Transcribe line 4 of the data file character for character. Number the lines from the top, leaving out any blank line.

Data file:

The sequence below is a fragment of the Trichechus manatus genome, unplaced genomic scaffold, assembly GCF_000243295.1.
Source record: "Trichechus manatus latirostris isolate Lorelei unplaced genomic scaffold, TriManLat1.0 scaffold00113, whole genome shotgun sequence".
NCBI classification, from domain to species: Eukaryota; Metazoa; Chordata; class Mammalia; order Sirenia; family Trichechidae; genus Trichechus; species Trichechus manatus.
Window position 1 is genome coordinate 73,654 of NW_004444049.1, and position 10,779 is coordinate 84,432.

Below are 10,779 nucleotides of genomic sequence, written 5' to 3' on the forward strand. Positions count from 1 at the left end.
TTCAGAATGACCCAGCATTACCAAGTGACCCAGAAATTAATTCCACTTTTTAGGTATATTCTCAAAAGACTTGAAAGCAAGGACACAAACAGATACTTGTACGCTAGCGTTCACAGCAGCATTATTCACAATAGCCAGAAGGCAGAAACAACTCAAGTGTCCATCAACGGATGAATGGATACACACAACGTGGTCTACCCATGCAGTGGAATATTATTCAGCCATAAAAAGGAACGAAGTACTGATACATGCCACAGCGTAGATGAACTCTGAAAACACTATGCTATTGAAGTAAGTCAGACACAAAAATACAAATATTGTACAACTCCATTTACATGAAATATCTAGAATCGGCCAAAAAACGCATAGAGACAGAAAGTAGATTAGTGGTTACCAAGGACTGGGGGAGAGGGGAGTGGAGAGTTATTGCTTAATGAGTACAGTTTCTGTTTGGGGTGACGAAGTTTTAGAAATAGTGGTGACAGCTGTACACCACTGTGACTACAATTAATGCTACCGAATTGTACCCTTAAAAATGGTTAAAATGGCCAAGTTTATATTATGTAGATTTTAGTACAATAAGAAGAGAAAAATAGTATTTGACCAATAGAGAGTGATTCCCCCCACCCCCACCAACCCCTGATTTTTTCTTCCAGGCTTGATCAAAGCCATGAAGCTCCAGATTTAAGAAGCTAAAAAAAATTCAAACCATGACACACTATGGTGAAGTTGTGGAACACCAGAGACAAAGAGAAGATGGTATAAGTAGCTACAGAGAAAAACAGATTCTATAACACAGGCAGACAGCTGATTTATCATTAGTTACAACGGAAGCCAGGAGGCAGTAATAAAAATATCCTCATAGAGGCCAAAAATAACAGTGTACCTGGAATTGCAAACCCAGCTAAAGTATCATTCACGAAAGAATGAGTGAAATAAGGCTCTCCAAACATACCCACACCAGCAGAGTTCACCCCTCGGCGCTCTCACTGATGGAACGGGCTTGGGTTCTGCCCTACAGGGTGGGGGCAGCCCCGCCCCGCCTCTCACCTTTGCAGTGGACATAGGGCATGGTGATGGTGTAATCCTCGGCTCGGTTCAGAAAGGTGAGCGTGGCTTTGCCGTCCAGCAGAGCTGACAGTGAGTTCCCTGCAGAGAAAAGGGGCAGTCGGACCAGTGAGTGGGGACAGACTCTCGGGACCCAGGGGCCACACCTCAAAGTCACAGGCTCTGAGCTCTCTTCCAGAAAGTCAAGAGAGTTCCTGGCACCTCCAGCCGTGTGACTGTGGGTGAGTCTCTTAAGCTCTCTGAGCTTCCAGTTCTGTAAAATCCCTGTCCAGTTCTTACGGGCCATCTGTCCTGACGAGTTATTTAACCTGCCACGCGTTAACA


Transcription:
Window position 1 is genome coordinate 73,654 of NW_004444049.1, and position 10,779 is coordinate 84,432.